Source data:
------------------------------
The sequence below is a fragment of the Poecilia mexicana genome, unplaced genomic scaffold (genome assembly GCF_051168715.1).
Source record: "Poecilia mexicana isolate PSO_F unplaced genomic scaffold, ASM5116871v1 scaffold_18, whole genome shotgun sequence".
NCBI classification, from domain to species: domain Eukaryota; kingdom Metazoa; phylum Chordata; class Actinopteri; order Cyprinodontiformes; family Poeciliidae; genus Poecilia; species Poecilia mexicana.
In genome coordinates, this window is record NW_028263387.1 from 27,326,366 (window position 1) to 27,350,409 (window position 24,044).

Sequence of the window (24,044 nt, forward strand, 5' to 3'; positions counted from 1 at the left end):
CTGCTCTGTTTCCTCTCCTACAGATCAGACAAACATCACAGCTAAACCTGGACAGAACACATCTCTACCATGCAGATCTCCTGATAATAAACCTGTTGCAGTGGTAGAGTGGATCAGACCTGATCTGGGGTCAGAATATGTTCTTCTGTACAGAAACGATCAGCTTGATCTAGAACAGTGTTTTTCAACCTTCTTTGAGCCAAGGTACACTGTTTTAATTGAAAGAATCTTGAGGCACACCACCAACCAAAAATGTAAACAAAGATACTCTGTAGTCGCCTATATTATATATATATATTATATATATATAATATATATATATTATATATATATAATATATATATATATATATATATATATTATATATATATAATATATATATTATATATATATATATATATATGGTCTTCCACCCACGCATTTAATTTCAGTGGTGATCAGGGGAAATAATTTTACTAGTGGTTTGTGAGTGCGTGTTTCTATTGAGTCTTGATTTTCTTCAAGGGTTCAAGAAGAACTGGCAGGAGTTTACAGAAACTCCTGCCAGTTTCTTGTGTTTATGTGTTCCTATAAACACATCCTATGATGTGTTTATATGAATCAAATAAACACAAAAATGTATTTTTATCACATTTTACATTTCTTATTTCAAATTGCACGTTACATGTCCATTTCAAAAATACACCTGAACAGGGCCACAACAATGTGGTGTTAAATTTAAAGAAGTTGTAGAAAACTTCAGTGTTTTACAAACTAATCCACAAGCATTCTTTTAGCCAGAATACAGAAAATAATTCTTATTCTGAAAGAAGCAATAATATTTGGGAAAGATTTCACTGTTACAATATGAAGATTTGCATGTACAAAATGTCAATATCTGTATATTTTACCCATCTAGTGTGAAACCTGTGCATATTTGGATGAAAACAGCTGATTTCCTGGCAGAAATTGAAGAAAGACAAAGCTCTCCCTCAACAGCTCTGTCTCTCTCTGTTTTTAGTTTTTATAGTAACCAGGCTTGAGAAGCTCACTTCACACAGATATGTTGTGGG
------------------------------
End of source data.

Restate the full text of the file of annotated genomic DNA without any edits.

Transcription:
The sequence below is a fragment of the Poecilia mexicana genome, unplaced genomic scaffold (genome assembly GCF_051168715.1).
Source record: "Poecilia mexicana isolate PSO_F unplaced genomic scaffold, ASM5116871v1 scaffold_18, whole genome shotgun sequence".
NCBI classification, from domain to species: domain Eukaryota; kingdom Metazoa; phylum Chordata; class Actinopteri; order Cyprinodontiformes; family Poeciliidae; genus Poecilia; species Poecilia mexicana.
In genome coordinates, this window is record NW_028263387.1 from 27,326,366 (window position 1) to 27,350,409 (window position 24,044).

Sequence of the window (24,044 nt, forward strand, 5' to 3'; positions counted from 1 at the left end):
CTGCTCTGTTTCCTCTCCTACAGATCAGACAAACATCACAGCTAAACCTGGACAGAACACATCTCTACCATGCAGATCTCCTGATAATAAACCTGTTGCAGTGGTAGAGTGGATCAGACCTGATCTGGGGTCAGAATATGTTCTTCTGTACAGAAACGATCAGCTTGATCTAGAACAGTGTTTTTCAACCTTCTTTGAGCCAAGGTACACTGTTTTAATTGAAAGAATCTTGAGGCACACCACCAACCAAAAATGTAAACAAAGATACTCTGTAGTCGCCTATATTATATATATATATTATATATATATAATATATATATATTATATATATATAATATATATATATATATATATATATATTATATATATATAATATATATATTATATATATATATATATATATGGTCTTCCACCCACGCATTTAATTTCAGTGGTGATCAGGGGAAATAATTTTACTAGTGGTTTGTGAGTGCGTGTTTCTATTGAGTCTTGATTTTCTTCAAGGGTTCAAGAAGAACTGGCAGGAGTTTACAGAAACTCCTGCCAGTTTCTTGTGTTTATGTGTTCCTATAAACACATCCTATGATGTGTTTATATGAATCAAATAAACACAAAAATGTATTTTTATCACATTTTACATTTCTTATTTCAAATTGCACGTTACATGTCCATTTCAAAAATACACCTGAACAGGGCCACAACAATGTGGTGTTAAATTTAAAGAAGTTGTAGAAAACTTCAGTGTTTTACAAACTAATCCACAAGCATTCTTTTAGCCAGAATACAGAAAATAATTCTTATTCTGAAAGAAGCAATAATATTTGGGAAAGATTTCACTGTTACAATATGAAGATTTGCATGTACAAAATGTCAATATCTGTATATTTTACCCATCTAGTGTGAAACCTGTGCATATTTGGATGAAAACAGCTGATTTCCTGGCAGAAATTGAAGAAAGACAAAGCTCTCCCTCAACAGCTCTGTCTCTCTCTGTTTTTAGTTTTTATAGTAACCAGGCTTGAGAAGCTCACTTCACACAGATATGTTGTGGG